BEHIND THE NEWS: Emmis stock is out of favor, but is future really so bleak? Outsourcing firm plans IPO

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The radio industry receives abysmal press these days. Bears note that advertising revenue has grown sluggishly in recent years, despite the economic rebound. And they quiver over new competition from satellite radio and the iPod.

So is this the time for investors to flee the sector? Or to pick up a few bargains?

Contrarians may want to take a closer look at hometown broadcaster Emmis Communications Corp., which will announce fiscal fourth-quarter financial results April 14.

Certainly, these are not the best of times for the Indianapolis company, which owns 25 U.S. radio stations, as well as 16 TV stations, Indianapolis Monthly and other magazines. Its stock was trading last week at $19, virtually unchanged for the year but far below its December 1999 high of $62.

As Emmis CEO Jeff Smulyan told IBJ last week, “American media has struggled. … Nobody is satisfied. There has not been value created.”

But Smulyan, 58, has ridden the radio waves for a long time. And as he told attendees at a Banc of America conference in New York City March 30, doomsayers appear to have lost sight of some fundamental strengths.

For one thing, Smulyan said, traditional radio captures just 8 percent of advertising spending, even though it garners nearly one-third of Americans’ media usage. And he noted that Americans’ commutes are growing longer, adding to the time they spend listening to the radio.

“One thing I’ve learned in life is you’re usually never as good as you think you are on your best day, and you’re never as bad as you think you are on your worst day,” Smulyan said at the conference. “Radio, I think, is starting to come back because some of the criticism of radio has been overstated.”

While times may not be robust, he said, Emmis has been among the top performers in every one of its fields of business. And he boasted that Emmis is one of the few broadcasters to land on Fortune magazine’s list of 100 best places to work.

“We think that matters,” he said at the conference. “In a business that is as management-intensive as the communications industry, having a work force that is committed to achievement makes all the difference in the world.”

But before you go out and scoop up Emmis shares, consider the naysayers, such as Stanford Group Co. analyst Frederick Moran, who reiterated his “sell” recommendation on Emmis last week.

Moran said the company benefited handsomely from refinancing debt last year. But because of rising interest rates, it won’t be able to do the same in 2005. Further, he fretted that Emmis’ TV stations will have trouble topping their performance last year, when they received a lift from political spending and the Summer Olympics.

“The lack of radio industry growth during the economic recovery has us concerned about what might happen if the economic growth wavers in the second half,” Moran wrote. “We see no signs of a material rebound for radio.”

Similarly, Morningstar Inc. analyst Michael Corty worries the company has too much debt as a result of spending $1.5 billion for 20 radio and TV stations over the past five years.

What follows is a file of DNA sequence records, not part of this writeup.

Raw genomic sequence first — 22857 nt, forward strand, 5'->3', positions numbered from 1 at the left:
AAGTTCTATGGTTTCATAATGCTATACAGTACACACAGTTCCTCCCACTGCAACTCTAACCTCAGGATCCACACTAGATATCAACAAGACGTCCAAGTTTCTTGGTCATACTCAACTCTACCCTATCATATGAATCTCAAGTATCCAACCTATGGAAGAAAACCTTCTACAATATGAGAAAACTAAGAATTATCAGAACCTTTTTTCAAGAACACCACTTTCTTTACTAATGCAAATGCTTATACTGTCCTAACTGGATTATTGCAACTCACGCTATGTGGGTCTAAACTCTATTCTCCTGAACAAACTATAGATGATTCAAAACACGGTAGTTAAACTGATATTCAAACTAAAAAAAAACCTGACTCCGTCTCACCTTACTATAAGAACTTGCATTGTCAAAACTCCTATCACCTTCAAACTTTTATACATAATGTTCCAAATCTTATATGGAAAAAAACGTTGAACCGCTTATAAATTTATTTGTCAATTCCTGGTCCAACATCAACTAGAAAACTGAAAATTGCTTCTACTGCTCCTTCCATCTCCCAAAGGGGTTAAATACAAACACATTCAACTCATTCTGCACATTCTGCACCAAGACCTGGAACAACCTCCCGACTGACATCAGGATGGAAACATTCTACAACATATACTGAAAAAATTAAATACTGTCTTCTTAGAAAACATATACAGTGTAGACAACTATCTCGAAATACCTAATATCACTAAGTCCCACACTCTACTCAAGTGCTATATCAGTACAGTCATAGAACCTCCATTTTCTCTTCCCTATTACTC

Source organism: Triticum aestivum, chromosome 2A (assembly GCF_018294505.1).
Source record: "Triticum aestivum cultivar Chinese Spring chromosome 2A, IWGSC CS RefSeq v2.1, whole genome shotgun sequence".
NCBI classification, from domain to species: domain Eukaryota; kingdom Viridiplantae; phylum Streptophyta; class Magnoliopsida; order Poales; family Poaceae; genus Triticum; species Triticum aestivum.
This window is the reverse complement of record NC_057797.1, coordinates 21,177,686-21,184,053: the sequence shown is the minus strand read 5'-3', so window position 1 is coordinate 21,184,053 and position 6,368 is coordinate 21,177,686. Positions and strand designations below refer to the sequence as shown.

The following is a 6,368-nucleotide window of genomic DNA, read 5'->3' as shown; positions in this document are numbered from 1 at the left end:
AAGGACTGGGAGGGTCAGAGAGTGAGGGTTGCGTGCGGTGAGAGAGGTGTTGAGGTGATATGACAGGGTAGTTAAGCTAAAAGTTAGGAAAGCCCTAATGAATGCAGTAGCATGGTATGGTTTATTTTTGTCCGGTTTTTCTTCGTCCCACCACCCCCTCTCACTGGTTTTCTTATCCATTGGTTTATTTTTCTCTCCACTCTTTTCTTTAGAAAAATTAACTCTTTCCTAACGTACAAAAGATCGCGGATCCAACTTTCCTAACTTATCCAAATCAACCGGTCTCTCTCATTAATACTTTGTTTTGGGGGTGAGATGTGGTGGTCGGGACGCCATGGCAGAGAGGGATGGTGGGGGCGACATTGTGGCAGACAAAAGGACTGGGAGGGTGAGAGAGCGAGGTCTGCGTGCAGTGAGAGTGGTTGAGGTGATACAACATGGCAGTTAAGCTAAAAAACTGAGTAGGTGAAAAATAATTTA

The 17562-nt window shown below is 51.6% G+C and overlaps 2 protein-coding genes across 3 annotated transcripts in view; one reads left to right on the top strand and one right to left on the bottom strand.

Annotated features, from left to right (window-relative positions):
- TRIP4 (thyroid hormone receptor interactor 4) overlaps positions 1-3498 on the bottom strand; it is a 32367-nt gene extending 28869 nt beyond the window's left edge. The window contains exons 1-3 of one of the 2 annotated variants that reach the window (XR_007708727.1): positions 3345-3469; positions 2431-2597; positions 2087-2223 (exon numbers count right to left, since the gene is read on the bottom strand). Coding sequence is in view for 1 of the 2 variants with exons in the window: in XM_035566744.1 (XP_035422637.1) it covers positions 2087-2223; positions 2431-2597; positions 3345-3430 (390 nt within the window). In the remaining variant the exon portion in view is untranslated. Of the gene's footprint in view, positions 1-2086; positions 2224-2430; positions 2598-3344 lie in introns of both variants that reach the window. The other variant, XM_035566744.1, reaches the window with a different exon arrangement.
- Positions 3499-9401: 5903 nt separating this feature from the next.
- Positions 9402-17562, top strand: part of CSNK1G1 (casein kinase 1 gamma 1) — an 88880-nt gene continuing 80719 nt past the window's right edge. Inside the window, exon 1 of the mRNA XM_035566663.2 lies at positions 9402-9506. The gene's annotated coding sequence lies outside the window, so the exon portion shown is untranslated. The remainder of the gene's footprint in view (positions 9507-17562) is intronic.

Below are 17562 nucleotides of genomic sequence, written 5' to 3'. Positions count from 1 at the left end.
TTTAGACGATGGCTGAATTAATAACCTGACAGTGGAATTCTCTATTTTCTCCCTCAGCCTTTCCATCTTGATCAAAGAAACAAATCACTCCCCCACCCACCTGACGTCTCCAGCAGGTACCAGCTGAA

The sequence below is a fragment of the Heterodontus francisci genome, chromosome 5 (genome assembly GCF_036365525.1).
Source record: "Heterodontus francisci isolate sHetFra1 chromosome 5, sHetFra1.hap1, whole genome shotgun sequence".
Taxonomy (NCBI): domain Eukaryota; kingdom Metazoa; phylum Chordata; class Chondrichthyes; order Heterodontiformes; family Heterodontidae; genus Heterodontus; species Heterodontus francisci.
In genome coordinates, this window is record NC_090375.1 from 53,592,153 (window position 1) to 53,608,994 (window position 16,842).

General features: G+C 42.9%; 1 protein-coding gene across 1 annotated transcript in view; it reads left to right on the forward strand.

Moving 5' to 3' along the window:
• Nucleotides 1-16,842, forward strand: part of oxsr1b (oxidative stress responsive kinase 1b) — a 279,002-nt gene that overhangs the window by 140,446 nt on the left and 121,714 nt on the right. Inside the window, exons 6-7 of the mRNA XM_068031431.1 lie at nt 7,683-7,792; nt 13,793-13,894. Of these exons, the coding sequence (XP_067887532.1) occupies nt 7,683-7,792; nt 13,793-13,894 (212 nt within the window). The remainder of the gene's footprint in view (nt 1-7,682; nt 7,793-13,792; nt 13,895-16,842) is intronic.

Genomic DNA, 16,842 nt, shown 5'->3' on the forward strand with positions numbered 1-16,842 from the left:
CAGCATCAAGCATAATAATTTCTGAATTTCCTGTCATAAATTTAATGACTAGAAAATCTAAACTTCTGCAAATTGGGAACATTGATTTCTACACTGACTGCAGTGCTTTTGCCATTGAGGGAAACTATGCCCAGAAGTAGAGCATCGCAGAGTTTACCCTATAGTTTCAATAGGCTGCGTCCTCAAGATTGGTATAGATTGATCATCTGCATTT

“Past acquisitions have been painful for shareholders, and the future is clouded by large payments Emmis will need to make to service its debt,” Corty wrote. “Management has indicated that improving the balance sheet is a top priority, but it’s difficult for us to believe additional value-destroying deals won’t occur over the long haul.”

Harsh words, indeed. But contrarians aren’t called contrarians for nothing. Those willing to look beyond the obvious debt challenges will note that the company has made substantial strides putting its financial house in order.

For instance, the refinancing freed up cash to reduce debt. That’s allowed Emmis to sharply reduce its interest expense, from $129 million in 2002 to $68 million last year, financial statements show.

To executives of Conseco Inc., the name ExlService conjures up painful memories. Four years ago, Conseco bought the outsourcing firm as part of its plan to ship 800 back-office jobs to the low-cost labor market of India.

Trouble was, the move didn’t work, thanks to high turnover, communication obstacles and other setbacks. Conseco ended up selling Exl for a loss a year later, returning jobs to the United States.

But from that adversity, Exl executives see opportunity. The company, headquartered in New York and now known as ExlService Holdings Inc., has filed to become the first outsourcing company with substantial Indian operations to go public.

The outsourcing company wants to raise $75 million through the stock sale. In the prospectus, Exl acknowledges its awkward parting with Conseco but seems to chalk it up as a learning experience. “Our expertise stems from our early association with Conseco,” it says.

Exl racked up $43 million in revenue in the first nine months of 2004. More than three-quarters came from two firms, U.K.-based Norwich Union and Texas-based Dell Inc.


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